Advantages provided by the present colored polymer material incorporating alizarin colorant units within the polymeric chain include, but are not limited to, in a particular embodiment, providing a polymeric colorant comprising polyester, which embodiment is particularly suitable for fabrication of emulsion aggregation toner; providing a colored polymer that is bio-renewable and includes bio-renewable alizarin, and various level of bio-renewable copolymer component, as a bio-based alternative for partial or full pigmentation/color; providing enhanced color stability by reduced dye migration when compared with small molecule dyes since the alizarin unit is incorporated into a macromolecular structure, providing enhanced compatibility with most organic polymers, which is beneficial when compared with pigment based compositions when fabricating compositions of matter incorporating a colorant, by avoiding the necessity of pigment dispersing, which can be a tedious and resource consuming process; providing a color tuning feature wherein the present polymeric colorant be tuned from brownish red to black with the color controlled by the mole percentage of alizarin added to the formulation as well as the types of monomers used in combination with alizarin thus enabling the design of spot colors by using one material instead of synthesizing individual materials for individual desired colors. In embodiments, alizarin-based polymers having different color-tints are obtainable with the alizarin pigment and a specific monomer combination/equivalence loading. Further, by adding minimal amounts of carbon black, magenta, cyan, etc. the polymeric colorant can be used to simulate cool, rich black, brownish black, ruby black, warm black etc., but as a single spot-color instead of a CMKY black.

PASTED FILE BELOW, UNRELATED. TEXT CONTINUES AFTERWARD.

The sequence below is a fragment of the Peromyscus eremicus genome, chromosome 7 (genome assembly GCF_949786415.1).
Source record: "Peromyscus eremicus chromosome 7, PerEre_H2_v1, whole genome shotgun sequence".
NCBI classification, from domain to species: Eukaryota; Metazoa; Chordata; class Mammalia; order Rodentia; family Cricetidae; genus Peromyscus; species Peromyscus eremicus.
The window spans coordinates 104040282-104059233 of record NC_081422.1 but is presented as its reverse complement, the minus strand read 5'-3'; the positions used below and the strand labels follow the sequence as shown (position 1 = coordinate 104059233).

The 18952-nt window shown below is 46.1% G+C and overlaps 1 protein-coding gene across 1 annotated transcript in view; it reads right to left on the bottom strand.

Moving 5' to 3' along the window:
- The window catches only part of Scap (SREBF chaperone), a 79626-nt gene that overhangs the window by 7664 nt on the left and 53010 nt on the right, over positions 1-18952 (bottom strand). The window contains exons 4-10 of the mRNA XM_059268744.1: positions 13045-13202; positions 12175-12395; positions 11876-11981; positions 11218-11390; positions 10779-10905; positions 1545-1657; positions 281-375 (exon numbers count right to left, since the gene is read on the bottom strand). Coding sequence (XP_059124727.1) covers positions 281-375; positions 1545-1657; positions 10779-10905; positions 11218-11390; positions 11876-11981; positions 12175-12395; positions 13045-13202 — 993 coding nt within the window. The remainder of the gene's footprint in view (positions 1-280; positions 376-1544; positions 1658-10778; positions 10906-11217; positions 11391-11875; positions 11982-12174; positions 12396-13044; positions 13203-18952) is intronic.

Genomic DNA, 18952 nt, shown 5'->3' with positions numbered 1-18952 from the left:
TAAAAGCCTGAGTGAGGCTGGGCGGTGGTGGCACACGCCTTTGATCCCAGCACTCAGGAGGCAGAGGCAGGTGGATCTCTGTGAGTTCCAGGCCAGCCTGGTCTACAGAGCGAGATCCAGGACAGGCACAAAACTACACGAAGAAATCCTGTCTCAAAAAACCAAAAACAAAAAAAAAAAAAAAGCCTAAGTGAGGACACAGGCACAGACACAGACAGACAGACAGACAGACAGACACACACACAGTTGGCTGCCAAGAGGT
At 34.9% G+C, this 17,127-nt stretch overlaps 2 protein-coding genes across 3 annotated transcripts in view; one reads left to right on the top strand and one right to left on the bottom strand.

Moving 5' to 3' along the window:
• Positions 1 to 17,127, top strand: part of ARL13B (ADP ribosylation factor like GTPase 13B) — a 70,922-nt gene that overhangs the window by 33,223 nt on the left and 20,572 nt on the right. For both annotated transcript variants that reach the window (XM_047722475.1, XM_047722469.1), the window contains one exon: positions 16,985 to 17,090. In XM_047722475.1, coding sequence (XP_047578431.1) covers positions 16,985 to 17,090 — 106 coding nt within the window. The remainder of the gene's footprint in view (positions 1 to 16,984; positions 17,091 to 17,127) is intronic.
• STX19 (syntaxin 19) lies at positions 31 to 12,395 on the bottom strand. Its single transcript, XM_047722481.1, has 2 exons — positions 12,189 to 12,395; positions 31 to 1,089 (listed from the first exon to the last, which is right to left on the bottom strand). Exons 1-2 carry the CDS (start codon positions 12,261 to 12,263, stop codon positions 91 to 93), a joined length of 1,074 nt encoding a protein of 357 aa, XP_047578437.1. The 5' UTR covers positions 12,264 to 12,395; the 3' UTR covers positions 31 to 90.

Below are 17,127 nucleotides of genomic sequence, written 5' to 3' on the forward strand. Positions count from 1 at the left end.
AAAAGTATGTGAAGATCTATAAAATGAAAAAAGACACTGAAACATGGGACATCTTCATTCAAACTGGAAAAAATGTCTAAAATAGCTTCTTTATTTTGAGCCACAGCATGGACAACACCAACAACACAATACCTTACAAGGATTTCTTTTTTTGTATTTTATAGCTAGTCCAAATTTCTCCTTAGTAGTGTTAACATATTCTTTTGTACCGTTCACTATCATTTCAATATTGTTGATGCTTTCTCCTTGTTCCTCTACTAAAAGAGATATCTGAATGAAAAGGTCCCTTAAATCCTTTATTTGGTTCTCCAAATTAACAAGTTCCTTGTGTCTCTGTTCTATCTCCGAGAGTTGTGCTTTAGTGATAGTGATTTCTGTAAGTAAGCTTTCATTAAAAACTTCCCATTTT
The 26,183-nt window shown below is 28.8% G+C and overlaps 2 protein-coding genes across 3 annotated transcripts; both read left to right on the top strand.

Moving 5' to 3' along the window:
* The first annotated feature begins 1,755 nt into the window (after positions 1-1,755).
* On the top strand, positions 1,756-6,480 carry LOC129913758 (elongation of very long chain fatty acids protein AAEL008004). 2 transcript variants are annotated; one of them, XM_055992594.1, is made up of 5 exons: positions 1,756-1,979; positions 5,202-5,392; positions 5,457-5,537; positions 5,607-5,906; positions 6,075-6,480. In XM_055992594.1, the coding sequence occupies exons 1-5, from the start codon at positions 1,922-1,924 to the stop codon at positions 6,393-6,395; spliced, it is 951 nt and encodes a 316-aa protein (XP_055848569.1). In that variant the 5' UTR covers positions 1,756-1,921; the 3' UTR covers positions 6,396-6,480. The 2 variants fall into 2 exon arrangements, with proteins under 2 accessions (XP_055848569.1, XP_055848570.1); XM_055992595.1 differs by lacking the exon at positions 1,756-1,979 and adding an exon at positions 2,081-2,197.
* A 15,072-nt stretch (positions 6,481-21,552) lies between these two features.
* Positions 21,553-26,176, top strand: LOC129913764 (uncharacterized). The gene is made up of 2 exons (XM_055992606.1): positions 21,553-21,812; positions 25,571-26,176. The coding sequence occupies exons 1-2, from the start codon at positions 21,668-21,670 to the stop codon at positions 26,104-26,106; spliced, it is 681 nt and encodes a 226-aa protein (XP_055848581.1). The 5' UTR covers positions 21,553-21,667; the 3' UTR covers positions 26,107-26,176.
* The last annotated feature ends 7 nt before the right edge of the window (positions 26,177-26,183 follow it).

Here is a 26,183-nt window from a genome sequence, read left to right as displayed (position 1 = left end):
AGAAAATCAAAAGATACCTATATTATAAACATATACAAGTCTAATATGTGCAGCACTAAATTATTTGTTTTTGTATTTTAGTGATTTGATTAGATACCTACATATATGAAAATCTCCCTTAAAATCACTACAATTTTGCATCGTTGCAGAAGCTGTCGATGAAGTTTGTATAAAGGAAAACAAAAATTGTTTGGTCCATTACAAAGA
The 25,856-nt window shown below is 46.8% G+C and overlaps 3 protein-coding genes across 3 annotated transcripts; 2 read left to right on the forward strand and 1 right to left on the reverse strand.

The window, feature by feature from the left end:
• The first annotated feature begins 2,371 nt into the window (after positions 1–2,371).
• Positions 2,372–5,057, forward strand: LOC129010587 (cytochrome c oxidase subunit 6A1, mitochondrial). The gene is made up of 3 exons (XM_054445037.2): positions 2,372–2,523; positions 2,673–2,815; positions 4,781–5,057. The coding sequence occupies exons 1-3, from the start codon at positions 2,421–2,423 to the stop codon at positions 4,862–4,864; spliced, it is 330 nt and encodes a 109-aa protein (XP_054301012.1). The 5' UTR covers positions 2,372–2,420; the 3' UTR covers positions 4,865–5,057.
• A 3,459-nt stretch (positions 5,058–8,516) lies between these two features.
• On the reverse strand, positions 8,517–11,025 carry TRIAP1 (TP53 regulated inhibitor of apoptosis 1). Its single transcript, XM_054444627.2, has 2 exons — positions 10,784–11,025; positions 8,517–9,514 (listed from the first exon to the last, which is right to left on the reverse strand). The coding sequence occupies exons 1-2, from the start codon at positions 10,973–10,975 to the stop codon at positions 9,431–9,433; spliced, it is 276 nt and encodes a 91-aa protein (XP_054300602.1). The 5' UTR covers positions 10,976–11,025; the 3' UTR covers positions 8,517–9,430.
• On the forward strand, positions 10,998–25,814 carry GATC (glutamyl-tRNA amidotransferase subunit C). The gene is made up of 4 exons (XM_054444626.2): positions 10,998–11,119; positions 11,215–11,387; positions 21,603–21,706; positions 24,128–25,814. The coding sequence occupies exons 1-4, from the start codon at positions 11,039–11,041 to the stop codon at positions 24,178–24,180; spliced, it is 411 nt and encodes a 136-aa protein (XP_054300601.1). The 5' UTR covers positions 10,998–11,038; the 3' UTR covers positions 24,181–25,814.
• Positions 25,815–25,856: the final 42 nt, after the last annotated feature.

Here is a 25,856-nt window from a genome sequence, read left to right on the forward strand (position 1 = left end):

It will be appreciated that various of the above-disclosed and other features and functions, or alternatives thereof, may be desirably combined into many other different systems or applications. Also that various presently unforeseen or unanticipated alternatives, modifications, variations or improvements therein may be subsequently made by those skilled in the art which are also intended to be encompassed by the following claims. Unless specifically recited in a claim, steps or components of claims should not be implied or imported from the specification or any other claims as to any particular order, number, position, size, shape, angle, color, or material.

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Événements juridiques
DateCodeÉvénementDescription
20 mai 2013ASAssignment
Owner name: XEROX CORPORATION, CONNECTICUT
Free format text: ASSIGNMENT OF ASSIGNORS INTEREST;ASSIGNORS:FARRUGIA, VALERIE M.;BIRAU, MIHAELA MARIA;IFTIME, GABRIEL;AND OTHERS;REEL/FRAME:030449/0953
Effective date: 20130517